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I think it's important to look at your vocational calling in life rather than how much money you want to make. You will be much more satisfied with your job, your life, everything, if you're working in a field that fulfills you spiritually and intellectually. I have a degree in Religion and Philosophy and I have a Masters of Divinity as well. I've been working for 12 years in my field of ministry now and am making around $47,000 a year. I will never get rich doing what I do, but I make ends meet AND I love going to work every day. I feel like I'm making a difference in the world and I'm doing what God created me to do.
I have many friends who chose careers based solely on the possible salary upon graduation and they have floundered and struggled ever since because they hate their jobs and feel like their lives have no meaning. Money is important, but it's not even close to being everything!
Straight of highschool I went into the trades. You can't outsource your furnace repair to China. I earn more than friends with bachelors and master degrees. Sad but true. Stay diversified!
My dad was right; Develop a skill that people need and you will always have a job. Liberal arts and social studies are very self-fulfilling, but do not manufacture or repair anything.
Skill sets are what get you employed, not knowledge.
This article IS demeaning to people who work in Retail. I work with alot of wonderful, intelligent people in the Retail field, and have for 26 years. Believe me, it's not easy! Beside all the physical work that goes into it, there is the fact that on a daily basis, we have to deal with people who think we are inferior to them. SImply because of where we work! We have to put up with the rudest, most ignorant, and obsene "educated" customers you could possibly imagine.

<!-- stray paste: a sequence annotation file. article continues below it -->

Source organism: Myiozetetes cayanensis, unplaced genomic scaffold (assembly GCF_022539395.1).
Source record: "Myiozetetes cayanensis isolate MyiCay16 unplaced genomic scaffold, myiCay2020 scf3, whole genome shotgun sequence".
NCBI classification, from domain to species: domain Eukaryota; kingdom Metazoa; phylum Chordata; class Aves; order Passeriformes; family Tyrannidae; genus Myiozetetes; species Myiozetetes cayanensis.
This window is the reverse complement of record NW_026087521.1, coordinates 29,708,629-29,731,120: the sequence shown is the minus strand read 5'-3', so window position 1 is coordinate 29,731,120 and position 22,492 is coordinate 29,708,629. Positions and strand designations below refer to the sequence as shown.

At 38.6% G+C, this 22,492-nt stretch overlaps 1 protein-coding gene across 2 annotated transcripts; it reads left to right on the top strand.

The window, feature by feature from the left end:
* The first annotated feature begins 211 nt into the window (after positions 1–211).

Sorry, world. I'm an artist and a writer and I CANNOT STOP. I will NEVER be a doctor or a nurse, so the world is just going to have to LIVE WITH IT.
Again, my apologies to a very strange world.
As an English and Professional Writing dual major, I can attest to the desperate need at companies for people who can actually communicate well in person, on the phone, or on paper. It's astounding how many job offers I've received just because I can write an e-mail and sound half intelligent. I will also argue that my majors enhanced my skills of laying out an argument and communicating new ideas.
Having said that, I graduated high school in 2004. College was not an option, it was a requirement for a job. On my way out of high school, I was encouraged on all sides to study what I love - if you were truly passionate about it and studied hard, a job would be no problem. In college, hardly anyone gave much thought to what they would do after graduation. The focus was on grades, papers, socializing, etc. What high schools and colleges need to step up and do is implement vigorous internship programs. Coming out of college is like trying to get a mortgage with no credit - everyone wants 2-4 years experience to start out, even for a secretary job.
I chose a state school due to lower cost and hunkered down, graduating summa cum laude. Still, finding a job was daunting and nigh impossible (I ended up painting the inside of my high school for 4 months until I landed my first full-time gig as a copy editor at a newspaper - $22K a year for 60 hour work weeks, and 1 week of vacation after a full year of employment). I've since moved to a larger city and am establishing myself quite well. I feel that I am now on the right track, but worry about the future (house? marriage? kids? we'll see...). I graduated high school only 8 years ago, and college 4, but sadly this discussion on student loans and relevant majors didn't take hold until quite recently, and those of us who are "recent" college graduates are looked down upon for taking such "wasteful" courses.